Q: Hi guys. I’m an aspiring modeler as well, and I was curious how much you guys go from, like, procedural animation or just traditional art or if you guys have a nice mixture in-between. Because I know a lot of guys that are more on the technical aspect and less on the aesthetic aspect and then they make a nice mix. What do you guys think about that?
Jay Hathaway: Do you mean – by procedural, you mean by motion capture? Is that –
Q: Um… I’m not sure what I mean by procedural. More along the lines of coding and scripting into your artwork.
Jay Hathaway: Well, in the game, you know, we have a game engine that makes, you know, the characters move around. And we do traditional animation that works with the game code, so it’s kind of a cross between both, I guess.
Brian Sousa: Well, as a – whatever, production artist, most of our stuff is traditional, like, everything we do is hand-painted, textures and hand models, so there’s no, like – until it gets actually into the game, is when the computer kind of takes over. But Jay draws – I mean, animates everything by hand, everything’s, you know, all done by hand and the same thing with the textures and the modeling. Everything’s done – and some of us – our team is really small, so we take it almost all the way through, like, I’ll take a – I’ll do my own concept work, I’ll do my own, like, modeling and texturing, and then if it does need to be animated, then we’ll take it to the professional here, Jay, so… But he does it all by hand also, so. It’s not like we have a computer that, “Oh, this is a walk cycle,” and we just throw it on there.
Allen Dilling: That said, we also have – we work together, we have two technical artists, and we work together with him to –
Samwise Didier: [hand on Allen Dilling’s shoulder, gives accepting nod] How’s it going?
Allen Dilling: Good.
Samwise Didier: [laughs] Sorry, go ahead.
Allen Dilling: God, attention hog. Geez. It’s because you have long hair and you have rock and roll. [chuckles] Um, where was I? Talking about some boring sutff – oh, technical artists, that’s right. So, we work together with technical artists and the programmers to actually figure out some of the art limits. Like how many bones we can have in the character for instance. Like, you know, can we actually afford to put fingerbones in there? You know, the joints, how detailed we can get. So, there is a lot of collaboration with that, involved with the pure art side, we don’t just go off and make crazy stuff. It’s got to work in the engine. We understand there’s not just one unit on the game, there’s five hundred battling with nukes going off, and so, in that regard, as far as limitations of it, and how to best solve certain problems, like, you know, trying to make a cool snakey Zerg tail, and how that’s going to run sufficiently in the engine. We definitely talk to the programmers and the tech artists about that stuff. So yeah, we definitely work with them.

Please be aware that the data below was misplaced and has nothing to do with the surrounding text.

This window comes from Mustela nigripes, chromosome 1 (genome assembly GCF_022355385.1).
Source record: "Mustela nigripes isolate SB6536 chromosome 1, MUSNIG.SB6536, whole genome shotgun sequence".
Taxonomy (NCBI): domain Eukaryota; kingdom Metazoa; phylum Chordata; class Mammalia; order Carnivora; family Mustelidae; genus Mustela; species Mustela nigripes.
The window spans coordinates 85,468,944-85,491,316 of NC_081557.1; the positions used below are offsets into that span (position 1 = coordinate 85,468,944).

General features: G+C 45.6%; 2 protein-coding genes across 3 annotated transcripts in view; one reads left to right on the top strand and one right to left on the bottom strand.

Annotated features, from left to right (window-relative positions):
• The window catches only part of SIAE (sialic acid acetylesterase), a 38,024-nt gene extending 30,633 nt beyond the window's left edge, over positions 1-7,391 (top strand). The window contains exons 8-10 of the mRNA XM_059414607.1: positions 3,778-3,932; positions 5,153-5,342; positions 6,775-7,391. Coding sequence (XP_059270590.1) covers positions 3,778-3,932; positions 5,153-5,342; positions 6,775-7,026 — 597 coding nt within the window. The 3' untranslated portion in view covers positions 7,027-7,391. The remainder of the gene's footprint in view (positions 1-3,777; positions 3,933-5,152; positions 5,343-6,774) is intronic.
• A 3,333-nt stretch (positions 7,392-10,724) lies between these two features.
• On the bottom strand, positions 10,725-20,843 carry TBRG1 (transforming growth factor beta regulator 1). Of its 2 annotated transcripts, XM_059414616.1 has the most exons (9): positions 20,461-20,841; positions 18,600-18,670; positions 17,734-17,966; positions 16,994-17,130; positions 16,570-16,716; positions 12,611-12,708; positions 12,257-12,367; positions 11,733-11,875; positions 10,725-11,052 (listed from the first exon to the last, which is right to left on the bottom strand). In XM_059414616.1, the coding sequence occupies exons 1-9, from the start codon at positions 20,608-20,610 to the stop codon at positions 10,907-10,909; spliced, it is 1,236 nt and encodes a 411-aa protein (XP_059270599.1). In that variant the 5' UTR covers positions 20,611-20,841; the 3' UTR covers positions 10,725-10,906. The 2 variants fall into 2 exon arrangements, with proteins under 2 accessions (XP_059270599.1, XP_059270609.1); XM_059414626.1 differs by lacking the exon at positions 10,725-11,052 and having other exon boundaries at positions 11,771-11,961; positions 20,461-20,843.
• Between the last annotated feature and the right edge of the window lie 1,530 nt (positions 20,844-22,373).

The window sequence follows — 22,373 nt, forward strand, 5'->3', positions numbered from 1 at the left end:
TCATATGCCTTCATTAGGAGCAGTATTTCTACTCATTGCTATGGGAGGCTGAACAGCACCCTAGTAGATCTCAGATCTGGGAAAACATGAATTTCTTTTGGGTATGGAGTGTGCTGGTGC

Q: I was wondering if you ever, like, browse fan websites and seen their fanart and fan concepts? Did you ever maybe borrow them or ask permission to use any of those concepts before? Like, inspired by them?
Samwise Didier: No, usually the only fanart – specific, like, Blizzard-related fanart, I mean I look at a lot of the art sites, like, you know, ConceptArt and deviantART, things like that. You know, people will fort around cool artists. But the fansites I particularly look at are the ones that – I moderate the fansite that – not the actual fansite, but I look at the submissions that we get at Blizzard for the fanart. So, the fanart that goes up on our site, I kind of go through all the different art, select the ones that I think look the coolest and put them in the appropriate folders and then they update them. But as far as taking ideas from the fansites, it’s kind of difficult because we have so many artists on our team, that have a billion ideas that they’ll send you e-mails constantly and you have to look through them and – but yeah, I think maybe if we had a shortage of ideas, but as it is now, we’re still trying to get in – the reason why we made StarCraft II is to get all the ideas from the original StarCraft into the game that we wanted, it seems. So, we have a ton of ideas for you guys, so we’re not running dry yet.